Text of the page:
The “Preparatoria”, or upper secondary education (Educación Media Superior), is the second stage of secondary school in Mexico. Upper Secondary education consists of grades 10 – 12 and admission depends on institutional policies. Many upper secondary schools are affiliated with large public universities, while others are SEP or state-controlled colegios, private schools, preparatory schools or private schools. Two degree tracks are offered: Academic University- Preparatory and Professional Technical Education. The Academic track provides students with a general academic curriculum for the first two years of study, followed by more specialized study in the final year. Foreign Language is compulsory and students are awarded the Bachillerato certificate and certifocado de estudios (transcript) upon completion. The General Baccalaureate system is administered by the Secretariat for Tertiary Education and Scientific Research (SESIC). In the professional track, Professional Technical Institutions provide technical preparation that prepares students to work immediately following completion. The track leads to the Título de técnico professional (Title of professional technician), and consists of general education classes and professional classes in their chosen field.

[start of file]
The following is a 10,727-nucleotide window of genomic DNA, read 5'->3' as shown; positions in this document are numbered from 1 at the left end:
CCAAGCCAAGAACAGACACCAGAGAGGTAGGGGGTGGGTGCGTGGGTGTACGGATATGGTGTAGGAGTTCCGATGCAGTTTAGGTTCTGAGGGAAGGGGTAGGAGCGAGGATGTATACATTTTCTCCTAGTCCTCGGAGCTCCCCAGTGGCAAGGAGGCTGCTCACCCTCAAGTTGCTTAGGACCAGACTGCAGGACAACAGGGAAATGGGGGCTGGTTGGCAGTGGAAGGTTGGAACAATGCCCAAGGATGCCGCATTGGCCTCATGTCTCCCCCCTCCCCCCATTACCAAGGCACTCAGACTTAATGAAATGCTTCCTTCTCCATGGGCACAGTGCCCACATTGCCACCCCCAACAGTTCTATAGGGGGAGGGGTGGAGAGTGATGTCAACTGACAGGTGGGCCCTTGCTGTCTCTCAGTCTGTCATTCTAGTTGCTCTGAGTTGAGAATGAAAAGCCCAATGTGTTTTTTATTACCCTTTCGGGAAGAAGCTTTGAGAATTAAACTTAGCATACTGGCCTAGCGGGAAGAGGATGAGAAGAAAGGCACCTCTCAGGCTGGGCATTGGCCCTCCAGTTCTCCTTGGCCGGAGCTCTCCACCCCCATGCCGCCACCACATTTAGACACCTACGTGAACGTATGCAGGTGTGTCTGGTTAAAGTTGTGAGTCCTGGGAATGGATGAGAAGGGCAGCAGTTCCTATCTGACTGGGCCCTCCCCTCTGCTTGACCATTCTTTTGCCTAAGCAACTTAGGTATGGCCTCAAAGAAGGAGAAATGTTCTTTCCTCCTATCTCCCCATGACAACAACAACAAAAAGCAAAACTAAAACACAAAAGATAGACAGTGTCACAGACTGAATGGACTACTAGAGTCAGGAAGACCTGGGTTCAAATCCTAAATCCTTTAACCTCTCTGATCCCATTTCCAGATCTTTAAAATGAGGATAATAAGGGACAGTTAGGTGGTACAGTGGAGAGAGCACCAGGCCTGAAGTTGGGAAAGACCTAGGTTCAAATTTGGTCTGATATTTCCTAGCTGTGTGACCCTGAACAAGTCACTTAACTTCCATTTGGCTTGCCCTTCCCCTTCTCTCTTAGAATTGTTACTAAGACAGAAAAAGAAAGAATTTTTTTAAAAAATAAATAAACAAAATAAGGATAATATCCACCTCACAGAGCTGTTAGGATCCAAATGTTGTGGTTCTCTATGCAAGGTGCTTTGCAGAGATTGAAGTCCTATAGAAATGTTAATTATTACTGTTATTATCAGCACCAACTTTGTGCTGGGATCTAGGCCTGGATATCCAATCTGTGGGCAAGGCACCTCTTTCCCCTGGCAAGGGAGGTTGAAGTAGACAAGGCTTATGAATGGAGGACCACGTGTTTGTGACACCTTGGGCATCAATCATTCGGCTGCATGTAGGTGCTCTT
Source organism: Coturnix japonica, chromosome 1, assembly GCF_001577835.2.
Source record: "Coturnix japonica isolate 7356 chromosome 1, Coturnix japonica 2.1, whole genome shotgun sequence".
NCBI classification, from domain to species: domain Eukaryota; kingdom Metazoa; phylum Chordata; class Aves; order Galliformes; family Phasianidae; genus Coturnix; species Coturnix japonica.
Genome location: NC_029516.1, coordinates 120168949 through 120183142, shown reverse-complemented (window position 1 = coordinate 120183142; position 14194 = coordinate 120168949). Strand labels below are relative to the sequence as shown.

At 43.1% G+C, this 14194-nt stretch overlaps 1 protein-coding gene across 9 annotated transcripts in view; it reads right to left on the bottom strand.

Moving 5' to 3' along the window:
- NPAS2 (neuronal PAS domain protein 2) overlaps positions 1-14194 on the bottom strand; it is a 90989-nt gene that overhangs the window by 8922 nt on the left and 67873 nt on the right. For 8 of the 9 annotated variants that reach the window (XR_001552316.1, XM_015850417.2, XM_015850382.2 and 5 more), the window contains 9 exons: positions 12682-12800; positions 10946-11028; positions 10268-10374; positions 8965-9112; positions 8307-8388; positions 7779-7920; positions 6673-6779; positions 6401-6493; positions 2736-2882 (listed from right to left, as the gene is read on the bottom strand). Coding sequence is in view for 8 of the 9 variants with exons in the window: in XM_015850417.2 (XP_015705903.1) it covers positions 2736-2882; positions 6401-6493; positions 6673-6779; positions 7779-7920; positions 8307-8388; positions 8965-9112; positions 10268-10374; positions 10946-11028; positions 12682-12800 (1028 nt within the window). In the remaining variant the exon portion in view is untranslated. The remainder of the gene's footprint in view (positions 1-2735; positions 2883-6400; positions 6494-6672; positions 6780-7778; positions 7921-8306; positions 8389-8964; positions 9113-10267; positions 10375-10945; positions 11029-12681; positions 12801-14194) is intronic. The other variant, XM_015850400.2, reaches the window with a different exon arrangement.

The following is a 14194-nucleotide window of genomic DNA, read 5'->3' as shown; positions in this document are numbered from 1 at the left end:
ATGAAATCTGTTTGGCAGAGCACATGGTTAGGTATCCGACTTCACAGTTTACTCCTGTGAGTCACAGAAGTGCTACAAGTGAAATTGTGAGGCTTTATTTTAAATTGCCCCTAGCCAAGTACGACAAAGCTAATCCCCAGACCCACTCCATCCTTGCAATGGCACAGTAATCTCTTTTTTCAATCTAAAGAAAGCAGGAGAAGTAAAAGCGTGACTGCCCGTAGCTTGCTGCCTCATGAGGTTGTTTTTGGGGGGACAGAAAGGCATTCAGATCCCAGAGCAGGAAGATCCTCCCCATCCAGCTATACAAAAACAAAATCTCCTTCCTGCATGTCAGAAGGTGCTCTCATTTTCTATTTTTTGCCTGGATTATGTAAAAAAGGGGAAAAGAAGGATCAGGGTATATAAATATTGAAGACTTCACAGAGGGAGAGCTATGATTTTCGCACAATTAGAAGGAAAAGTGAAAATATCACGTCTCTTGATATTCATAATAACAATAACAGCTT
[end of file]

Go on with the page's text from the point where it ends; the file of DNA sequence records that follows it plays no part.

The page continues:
Vocational Education is offered at Professional Technical Institutions following the completion of lower secondary school (Educacion Secundaria Básica). The Technical Baccalaureate system is administered by the Secretariat for Technological Education and Research. Students graduate with the qualification of professional technician, technical professional, or base level technician, depending on the type of institution they attend and the program they undertake. Upper-secondary technical / technological instruction usually consists of dual academic-vocational programs called bachillerato tecnológico / technological upper-secondary education (also called bachillerato técnico / technical upper-secondary education). Successful students earn a technical qualification, usually título de técnico / title of technician in the vocational stream, and may seek undergraduate admissions in an appropriate field of study. The conferred título de técnico is registered with the Secretaría de Educación Pública / Secretariat of Public Education which issues a cédula / registration card serving as licensing in Mexico. The cédula indicates that the credential is at the técnico / upper-secondary technician level.